Nits are visible on hair shafts close to scalp usually behind ears and at nape of neck, difficult to remove Once hatch crawling causes intense pruritis (itchy scalp)

21 Management -three goals
Kill the active lice using pediculicide OTC products (Kwell, Nix, Rid) Kwell is neurotoxic for infants RID is safe and effective, must treat hair again 1 to 2 weeks after initial treatment NIX kills head lice and eggs with 1 treatment, may have residual activity for 10 days

22 Management - three goals
Remove nits Inspect child’s hair with fine-toothed comb Comb nits out when hair is wet (apply ½ vinegar ½ water mixture prior to combing)

23 Management-three goals
Prevent spread or recurrence Treat environmental objects Examine and treat family members Vacuum carpets Check child for reinfestation 7 to 10 days after treatment Wash all bedding, hats in hot water and high dryer setting Notify school if reoccurs

24 Atopic Dermatitis

25 Atopic Dermatitis (eczema)
Chronic superficial inflammatory skin disorder Affects infants and young children Children usually also have allergies 75% of children with atopic dermatitis and allergies will develop asthma

26 Infant erythematous areas of oozing and crusting on cheeks, forehead, scalp, flexor surfaces of arms and legs Papulovesicular rash and scaly red plaques become excoriated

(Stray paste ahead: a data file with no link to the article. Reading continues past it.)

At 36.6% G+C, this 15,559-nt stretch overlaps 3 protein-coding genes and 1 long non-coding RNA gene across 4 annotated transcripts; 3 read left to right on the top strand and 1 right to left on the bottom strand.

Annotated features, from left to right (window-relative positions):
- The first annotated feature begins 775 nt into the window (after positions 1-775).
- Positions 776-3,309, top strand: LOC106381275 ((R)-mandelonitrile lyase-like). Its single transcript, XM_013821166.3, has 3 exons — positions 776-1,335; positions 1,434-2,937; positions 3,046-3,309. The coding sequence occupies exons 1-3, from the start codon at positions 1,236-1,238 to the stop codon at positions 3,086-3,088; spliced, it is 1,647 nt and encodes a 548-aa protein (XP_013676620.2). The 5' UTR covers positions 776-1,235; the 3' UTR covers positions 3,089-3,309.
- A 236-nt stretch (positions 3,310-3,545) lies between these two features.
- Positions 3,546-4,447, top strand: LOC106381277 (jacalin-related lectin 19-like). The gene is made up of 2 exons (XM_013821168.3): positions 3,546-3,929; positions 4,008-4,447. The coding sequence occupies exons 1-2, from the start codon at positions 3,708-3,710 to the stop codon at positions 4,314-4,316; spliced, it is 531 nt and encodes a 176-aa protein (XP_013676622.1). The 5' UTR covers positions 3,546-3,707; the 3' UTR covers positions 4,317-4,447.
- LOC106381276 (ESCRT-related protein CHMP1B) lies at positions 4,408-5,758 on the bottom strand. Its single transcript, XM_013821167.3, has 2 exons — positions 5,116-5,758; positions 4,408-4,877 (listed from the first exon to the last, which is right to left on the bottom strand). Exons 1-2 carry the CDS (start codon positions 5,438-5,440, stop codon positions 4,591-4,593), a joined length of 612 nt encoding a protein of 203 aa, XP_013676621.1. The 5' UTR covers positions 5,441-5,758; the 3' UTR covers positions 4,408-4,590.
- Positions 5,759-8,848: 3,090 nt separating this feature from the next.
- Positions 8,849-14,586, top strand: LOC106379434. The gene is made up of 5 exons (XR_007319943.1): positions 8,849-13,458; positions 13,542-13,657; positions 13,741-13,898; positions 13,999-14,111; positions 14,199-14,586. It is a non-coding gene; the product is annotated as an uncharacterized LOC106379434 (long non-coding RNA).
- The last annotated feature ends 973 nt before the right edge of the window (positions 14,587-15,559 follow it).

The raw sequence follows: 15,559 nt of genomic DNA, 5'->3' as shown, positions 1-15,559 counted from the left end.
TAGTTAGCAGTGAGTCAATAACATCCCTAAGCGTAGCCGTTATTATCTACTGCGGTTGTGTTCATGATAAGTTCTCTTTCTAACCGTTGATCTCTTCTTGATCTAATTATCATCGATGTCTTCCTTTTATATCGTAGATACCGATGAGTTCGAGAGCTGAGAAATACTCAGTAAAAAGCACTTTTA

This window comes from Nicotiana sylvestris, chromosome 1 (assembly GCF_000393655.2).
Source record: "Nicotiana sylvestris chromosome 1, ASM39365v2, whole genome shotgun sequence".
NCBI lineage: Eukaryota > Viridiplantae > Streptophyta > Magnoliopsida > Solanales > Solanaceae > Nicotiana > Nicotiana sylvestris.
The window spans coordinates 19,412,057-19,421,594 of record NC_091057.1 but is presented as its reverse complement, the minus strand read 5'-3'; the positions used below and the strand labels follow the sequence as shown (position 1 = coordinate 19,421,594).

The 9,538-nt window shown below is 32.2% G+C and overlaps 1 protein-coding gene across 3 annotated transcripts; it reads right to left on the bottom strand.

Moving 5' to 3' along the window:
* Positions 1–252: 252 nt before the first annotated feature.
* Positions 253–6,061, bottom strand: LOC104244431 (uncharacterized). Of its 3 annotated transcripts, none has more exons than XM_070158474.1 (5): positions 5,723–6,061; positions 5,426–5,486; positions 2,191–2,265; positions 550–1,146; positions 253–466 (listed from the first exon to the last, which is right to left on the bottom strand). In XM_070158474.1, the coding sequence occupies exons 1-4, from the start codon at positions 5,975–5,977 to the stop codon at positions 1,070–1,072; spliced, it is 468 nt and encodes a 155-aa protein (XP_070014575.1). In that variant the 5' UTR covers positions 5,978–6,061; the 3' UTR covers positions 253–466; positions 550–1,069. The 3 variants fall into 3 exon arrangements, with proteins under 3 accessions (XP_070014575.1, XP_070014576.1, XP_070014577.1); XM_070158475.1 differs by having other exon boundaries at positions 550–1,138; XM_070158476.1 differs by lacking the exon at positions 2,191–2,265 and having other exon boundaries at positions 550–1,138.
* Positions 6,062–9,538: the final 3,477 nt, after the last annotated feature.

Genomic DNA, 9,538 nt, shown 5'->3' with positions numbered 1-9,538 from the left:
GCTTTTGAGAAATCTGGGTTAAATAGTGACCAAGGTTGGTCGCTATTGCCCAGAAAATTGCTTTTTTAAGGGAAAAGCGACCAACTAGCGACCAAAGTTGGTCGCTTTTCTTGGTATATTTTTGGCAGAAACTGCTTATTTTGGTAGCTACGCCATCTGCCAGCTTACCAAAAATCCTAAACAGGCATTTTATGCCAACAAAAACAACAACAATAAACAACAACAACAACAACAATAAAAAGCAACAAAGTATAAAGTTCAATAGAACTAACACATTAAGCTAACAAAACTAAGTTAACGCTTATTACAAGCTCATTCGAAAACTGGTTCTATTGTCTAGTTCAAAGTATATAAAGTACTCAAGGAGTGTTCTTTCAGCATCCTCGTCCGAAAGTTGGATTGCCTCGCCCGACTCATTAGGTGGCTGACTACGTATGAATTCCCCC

27 Child Skin appears scaly with dry skin
Can be irritated and itchy by sweating, contact with irritating fabrics, emotional upset

28 Management- Control pruritus
Bathe with lukewarm water, mild, non-perfumed soap Applying moisturizer while skin is wet to hydrate skin, Avoid drying agents to skin Anti-inflammatory corticosteroids creams for inflamed areas Topical immunosuppresants may be used for longer periods of time than topical steroids Identification and avoidance of triggers Fingernails clean and short

29 Tinea

30 Common Types of Tinea Infection
Tinea capitis (scalp) Tinea cruris (groin, buttocks, and scrotum) Tinea corporis (trunk, face, extremities) Tinea pedis (feet) Rebreak head and center: Five Common Types of Tinea infection

31 Tinea Capitis Erythema papular rash of scalp Patches of alopecia
Treated with topical and oral antifungals

32 Tinea Corporis Single circular 1” scaly plaques
Erythema to pale pink/white Topical antifungals, continue to treat one week after rash gone

33 Tinea Cruis Warm moist environment promotes fungal growth
Common in adolescent male Topical antifungal Loose clothing

34 Tinea Pedis Sweaty feet promotes growth
Barefoot in common wet areas (pools,lockeroom) Topical antifungal Fresh socks, toss old shoes

35 Nursing Considerations All Tinea Infections
All members of the family and household pets should be assessed for fungal lesions Person-to-person transmission is cause Treat all asymptomatic family members for recurrence Good hygiene helps in prevention Don’t share towels, clothing, hats, etc

36 cellulitis

37 Cellulitis Bacterial infection of skin
Acute inflammation of dermis and connective tissue Infected area will be edematous, erythematous, very tender, warm-hot May have discharge Enlarged lymph nodes Usually associated with elevated WBC

38 Treatment Culture will assist in identification of organism
Requires aggressive antibiotics May progress into abscess or bacteremia-watch for increasing WBC, may need blood cultures

39 Nursing Care Warm compresses to the affected area four times daily